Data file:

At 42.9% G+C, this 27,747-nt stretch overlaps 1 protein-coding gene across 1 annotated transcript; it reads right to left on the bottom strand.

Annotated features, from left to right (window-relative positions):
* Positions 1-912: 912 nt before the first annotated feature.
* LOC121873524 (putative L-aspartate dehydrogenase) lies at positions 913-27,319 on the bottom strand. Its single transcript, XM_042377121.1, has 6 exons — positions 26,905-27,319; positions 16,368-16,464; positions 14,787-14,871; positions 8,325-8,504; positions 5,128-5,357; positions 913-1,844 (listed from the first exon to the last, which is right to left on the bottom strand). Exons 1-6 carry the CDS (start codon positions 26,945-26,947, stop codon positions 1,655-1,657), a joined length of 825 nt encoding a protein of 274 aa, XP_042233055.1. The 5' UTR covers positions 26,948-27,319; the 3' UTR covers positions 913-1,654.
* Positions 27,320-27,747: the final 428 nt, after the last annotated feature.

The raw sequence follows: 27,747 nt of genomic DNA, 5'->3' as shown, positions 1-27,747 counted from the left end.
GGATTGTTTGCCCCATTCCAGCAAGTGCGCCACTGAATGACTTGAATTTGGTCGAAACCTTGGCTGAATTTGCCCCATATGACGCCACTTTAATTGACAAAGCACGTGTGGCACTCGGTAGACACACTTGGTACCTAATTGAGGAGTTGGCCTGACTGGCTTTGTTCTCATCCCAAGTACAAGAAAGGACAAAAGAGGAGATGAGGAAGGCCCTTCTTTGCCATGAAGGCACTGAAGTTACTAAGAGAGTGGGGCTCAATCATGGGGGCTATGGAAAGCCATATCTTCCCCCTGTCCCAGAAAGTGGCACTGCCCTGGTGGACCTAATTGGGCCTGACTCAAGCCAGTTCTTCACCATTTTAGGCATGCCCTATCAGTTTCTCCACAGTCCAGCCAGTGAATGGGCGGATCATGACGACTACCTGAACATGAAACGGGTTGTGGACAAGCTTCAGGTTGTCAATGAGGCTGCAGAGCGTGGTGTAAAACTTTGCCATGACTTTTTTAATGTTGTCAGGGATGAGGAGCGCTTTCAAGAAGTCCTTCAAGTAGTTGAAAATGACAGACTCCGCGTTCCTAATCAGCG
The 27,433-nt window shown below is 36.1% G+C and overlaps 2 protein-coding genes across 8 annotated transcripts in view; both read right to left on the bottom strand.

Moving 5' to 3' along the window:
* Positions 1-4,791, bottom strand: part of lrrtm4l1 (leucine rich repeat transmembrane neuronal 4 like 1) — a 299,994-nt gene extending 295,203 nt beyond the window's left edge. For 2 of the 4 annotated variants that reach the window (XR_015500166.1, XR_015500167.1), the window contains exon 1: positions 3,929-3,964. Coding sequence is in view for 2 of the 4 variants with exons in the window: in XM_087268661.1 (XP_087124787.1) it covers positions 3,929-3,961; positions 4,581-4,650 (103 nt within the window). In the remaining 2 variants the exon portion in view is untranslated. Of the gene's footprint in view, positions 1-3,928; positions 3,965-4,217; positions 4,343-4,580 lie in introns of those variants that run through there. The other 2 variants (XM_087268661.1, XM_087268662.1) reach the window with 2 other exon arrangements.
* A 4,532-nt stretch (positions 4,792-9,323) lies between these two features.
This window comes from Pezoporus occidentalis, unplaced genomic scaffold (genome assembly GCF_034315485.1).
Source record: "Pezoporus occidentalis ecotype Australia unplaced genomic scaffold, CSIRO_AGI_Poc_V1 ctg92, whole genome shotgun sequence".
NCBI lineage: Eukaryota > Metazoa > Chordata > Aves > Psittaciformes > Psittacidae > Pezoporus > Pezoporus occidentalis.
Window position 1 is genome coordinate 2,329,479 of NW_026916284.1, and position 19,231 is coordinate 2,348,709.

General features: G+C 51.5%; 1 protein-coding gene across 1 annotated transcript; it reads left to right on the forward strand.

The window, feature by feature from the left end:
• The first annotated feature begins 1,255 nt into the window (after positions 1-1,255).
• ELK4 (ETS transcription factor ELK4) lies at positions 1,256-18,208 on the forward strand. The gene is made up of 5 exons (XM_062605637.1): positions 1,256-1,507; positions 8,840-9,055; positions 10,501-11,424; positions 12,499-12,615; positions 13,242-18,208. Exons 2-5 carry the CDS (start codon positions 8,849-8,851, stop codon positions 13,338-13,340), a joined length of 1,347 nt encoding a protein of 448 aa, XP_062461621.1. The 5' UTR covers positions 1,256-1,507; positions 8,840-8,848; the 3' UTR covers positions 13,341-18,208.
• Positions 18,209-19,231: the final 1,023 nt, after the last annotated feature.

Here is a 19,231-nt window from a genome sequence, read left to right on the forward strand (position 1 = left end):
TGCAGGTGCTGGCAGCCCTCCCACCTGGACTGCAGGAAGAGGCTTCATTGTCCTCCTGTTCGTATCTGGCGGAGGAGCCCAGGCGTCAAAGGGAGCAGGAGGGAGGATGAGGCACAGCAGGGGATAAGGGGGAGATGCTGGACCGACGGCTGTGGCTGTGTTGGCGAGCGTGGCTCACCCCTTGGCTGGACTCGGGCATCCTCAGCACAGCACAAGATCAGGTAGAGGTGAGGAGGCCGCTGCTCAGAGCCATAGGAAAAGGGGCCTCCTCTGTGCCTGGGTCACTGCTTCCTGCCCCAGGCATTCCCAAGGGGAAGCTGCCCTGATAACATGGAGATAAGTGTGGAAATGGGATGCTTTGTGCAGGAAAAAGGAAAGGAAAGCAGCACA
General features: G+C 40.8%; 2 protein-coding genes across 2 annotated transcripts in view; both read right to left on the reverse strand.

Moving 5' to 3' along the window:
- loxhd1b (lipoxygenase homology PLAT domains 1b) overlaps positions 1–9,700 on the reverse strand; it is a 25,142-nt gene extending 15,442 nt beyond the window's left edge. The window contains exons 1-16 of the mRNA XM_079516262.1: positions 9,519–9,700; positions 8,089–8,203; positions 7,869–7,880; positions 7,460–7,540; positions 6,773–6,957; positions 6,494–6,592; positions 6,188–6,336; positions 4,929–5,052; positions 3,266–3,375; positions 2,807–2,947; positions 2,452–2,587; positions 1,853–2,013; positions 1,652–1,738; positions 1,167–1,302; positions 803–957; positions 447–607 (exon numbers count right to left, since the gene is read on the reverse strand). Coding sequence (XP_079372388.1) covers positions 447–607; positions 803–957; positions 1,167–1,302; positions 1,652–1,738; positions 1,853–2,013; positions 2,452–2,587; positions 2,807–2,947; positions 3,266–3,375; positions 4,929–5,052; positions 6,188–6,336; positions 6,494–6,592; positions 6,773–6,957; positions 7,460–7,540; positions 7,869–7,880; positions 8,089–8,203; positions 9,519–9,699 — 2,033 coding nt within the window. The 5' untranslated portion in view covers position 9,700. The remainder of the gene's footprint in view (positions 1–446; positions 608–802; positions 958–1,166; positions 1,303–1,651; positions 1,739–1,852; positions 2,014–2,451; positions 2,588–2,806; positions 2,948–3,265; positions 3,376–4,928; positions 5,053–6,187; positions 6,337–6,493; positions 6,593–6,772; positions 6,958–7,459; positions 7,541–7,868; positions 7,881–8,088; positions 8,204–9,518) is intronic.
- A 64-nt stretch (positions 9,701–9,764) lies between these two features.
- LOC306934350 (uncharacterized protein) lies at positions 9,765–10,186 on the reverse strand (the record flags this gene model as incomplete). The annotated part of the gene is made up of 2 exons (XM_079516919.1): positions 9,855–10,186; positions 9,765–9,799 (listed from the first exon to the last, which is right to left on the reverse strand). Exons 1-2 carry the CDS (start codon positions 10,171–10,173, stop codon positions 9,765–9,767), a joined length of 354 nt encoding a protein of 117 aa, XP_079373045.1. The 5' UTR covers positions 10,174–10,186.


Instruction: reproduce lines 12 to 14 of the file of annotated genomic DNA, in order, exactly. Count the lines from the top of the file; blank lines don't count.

This window comes from Pezoporus occidentalis, unplaced genomic scaffold (genome assembly GCF_034315485.1).
Source record: "Pezoporus occidentalis ecotype Australia unplaced genomic scaffold, CSIRO_AGI_Poc_V1 ctg92, whole genome shotgun sequence".
NCBI lineage: Eukaryota > Metazoa > Chordata > Aves > Psittaciformes > Psittacidae > Pezoporus > Pezoporus occidentalis.